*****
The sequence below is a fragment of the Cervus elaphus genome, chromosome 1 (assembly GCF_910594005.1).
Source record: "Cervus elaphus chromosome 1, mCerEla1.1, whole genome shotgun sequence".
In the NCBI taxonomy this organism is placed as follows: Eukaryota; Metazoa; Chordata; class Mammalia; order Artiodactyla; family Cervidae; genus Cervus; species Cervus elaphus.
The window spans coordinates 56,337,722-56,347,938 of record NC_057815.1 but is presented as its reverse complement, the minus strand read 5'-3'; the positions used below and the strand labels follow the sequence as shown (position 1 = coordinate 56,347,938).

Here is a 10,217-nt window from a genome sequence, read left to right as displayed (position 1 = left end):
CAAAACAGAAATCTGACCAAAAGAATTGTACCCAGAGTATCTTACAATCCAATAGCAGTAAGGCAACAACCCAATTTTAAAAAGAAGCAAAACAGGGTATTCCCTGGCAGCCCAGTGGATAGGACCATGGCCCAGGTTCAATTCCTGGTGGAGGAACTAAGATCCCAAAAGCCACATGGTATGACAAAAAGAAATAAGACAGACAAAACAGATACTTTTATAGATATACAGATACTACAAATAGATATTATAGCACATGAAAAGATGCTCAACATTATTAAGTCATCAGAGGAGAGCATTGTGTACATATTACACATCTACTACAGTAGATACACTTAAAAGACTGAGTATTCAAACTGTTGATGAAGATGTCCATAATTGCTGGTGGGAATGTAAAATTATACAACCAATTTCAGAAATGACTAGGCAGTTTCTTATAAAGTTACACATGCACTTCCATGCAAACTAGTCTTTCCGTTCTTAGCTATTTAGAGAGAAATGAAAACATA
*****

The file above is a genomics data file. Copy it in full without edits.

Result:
The sequence below is a fragment of the Cervus elaphus genome, chromosome 1 (assembly GCF_910594005.1).
Source record: "Cervus elaphus chromosome 1, mCerEla1.1, whole genome shotgun sequence".
In the NCBI taxonomy this organism is placed as follows: Eukaryota; Metazoa; Chordata; class Mammalia; order Artiodactyla; family Cervidae; genus Cervus; species Cervus elaphus.
The window spans coordinates 56,337,722-56,347,938 of record NC_057815.1 but is presented as its reverse complement, the minus strand read 5'-3'; the positions used below and the strand labels follow the sequence as shown (position 1 = coordinate 56,347,938).

Here is a 10,217-nt window from a genome sequence, read left to right as displayed (position 1 = left end):
CAAAACAGAAATCTGACCAAAAGAATTGTACCCAGAGTATCTTACAATCCAATAGCAGTAAGGCAACAACCCAATTTTAAAAAGAAGCAAAACAGGGTATTCCCTGGCAGCCCAGTGGATAGGACCATGGCCCAGGTTCAATTCCTGGTGGAGGAACTAAGATCCCAAAAGCCACATGGTATGACAAAAAGAAATAAGACAGACAAAACAGATACTTTTATAGATATACAGATACTACAAATAGATATTATAGCACATGAAAAGATGCTCAACATTATTAAGTCATCAGAGGAGAGCATTGTGTACATATTACACATCTACTACAGTAGATACACTTAAAAGACTGAGTATTCAAACTGTTGATGAAGATGTCCATAATTGCTGGTGGGAATGTAAAATTATACAACCAATTTCAGAAATGACTAGGCAGTTTCTTATAAAGTTACACATGCACTTCCATGCAAACTAGTCTTTCCGTTCTTAGCTATTTAGAGAGAAATGAAAACATA